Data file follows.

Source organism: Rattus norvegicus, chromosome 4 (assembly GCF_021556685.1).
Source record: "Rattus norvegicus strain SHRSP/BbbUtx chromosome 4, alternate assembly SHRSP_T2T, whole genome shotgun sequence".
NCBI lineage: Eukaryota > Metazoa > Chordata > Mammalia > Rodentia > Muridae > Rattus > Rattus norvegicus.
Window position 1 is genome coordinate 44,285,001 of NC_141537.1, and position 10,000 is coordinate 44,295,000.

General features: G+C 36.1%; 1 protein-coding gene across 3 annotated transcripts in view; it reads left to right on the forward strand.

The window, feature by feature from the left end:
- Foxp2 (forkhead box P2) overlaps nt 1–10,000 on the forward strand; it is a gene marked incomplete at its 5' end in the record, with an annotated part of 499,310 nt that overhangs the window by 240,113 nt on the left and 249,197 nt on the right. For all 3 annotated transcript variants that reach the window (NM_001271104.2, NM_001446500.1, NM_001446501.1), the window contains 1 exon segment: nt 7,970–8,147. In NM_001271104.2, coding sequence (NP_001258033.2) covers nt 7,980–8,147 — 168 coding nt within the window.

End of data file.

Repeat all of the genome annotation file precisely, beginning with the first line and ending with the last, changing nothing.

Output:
Source organism: Rattus norvegicus, chromosome 4 (assembly GCF_021556685.1).
Source record: "Rattus norvegicus strain SHRSP/BbbUtx chromosome 4, alternate assembly SHRSP_T2T, whole genome shotgun sequence".
NCBI lineage: Eukaryota > Metazoa > Chordata > Mammalia > Rodentia > Muridae > Rattus > Rattus norvegicus.
Window position 1 is genome coordinate 44,285,001 of NC_141537.1, and position 10,000 is coordinate 44,295,000.

General features: G+C 36.1%; 1 protein-coding gene across 3 annotated transcripts in view; it reads left to right on the forward strand.

The window, feature by feature from the left end:
- Foxp2 (forkhead box P2) overlaps nt 1–10,000 on the forward strand; it is a gene marked incomplete at its 5' end in the record, with an annotated part of 499,310 nt that overhangs the window by 240,113 nt on the left and 249,197 nt on the right. For all 3 annotated transcript variants that reach the window (NM_001271104.2, NM_001446500.1, NM_001446501.1), the window contains 1 exon segment: nt 7,970–8,147. In NM_001271104.2, coding sequence (NP_001258033.2) covers nt 7,980–8,147 — 168 coding nt within the window.